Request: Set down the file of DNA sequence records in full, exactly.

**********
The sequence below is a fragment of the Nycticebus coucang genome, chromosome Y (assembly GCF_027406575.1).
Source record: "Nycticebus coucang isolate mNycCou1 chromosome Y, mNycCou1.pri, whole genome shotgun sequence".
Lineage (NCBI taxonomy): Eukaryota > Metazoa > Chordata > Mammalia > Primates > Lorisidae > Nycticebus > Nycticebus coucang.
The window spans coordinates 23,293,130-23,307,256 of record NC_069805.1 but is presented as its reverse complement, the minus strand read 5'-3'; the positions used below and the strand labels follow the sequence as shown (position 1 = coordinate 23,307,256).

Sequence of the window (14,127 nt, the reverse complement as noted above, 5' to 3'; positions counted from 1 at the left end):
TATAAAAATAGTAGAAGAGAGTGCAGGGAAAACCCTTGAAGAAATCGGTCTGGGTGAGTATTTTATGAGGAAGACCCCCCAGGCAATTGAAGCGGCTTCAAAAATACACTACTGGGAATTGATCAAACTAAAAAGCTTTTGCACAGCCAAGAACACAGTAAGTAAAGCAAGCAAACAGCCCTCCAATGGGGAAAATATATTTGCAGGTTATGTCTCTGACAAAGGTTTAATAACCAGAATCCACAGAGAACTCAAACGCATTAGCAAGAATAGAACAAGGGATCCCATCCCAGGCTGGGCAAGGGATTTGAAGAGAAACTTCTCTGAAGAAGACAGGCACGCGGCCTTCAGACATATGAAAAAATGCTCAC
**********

The sequence below is a fragment of the Nycticebus coucang genome, chromosome Y (assembly GCF_027406575.1).
Source record: "Nycticebus coucang isolate mNycCou1 chromosome Y, mNycCou1.pri, whole genome shotgun sequence".
Lineage (NCBI taxonomy): Eukaryota > Metazoa > Chordata > Mammalia > Primates > Lorisidae > Nycticebus > Nycticebus coucang.
The window spans coordinates 23,293,130-23,307,256 of record NC_069805.1 but is presented as its reverse complement, the minus strand read 5'-3'; the positions used below and the strand labels follow the sequence as shown (position 1 = coordinate 23,307,256).

Sequence of the window (14,127 nt, the reverse complement as noted above, 5' to 3'; positions counted from 1 at the left end):
TATAAAAATAGTAGAAGAGAGTGCAGGGAAAACCCTTGAAGAAATCGGTCTGGGTGAGTATTTTATGAGGAAGACCCCCCAGGCAATTGAAGCGGCTTCAAAAATACACTACTGGGAATTGATCAAACTAAAAAGCTTTTGCACAGCCAAGAACACAGTAAGTAAAGCAAGCAAACAGCCCTCCAATGGGGAAAATATATTTGCAGGTTATGTCTCTGACAAAGGTTTAATAACCAGAATCCACAGAGAACTCAAACGCATTAGCAAGAATAGAACAAGGGATCCCATCCCAGGCTGGGCAAGGGATTTGAAGAGAAACTTCTCTGAAGAAGACAGGCACGCGGCCTTCAGACATATGAAAAAATGCTCAC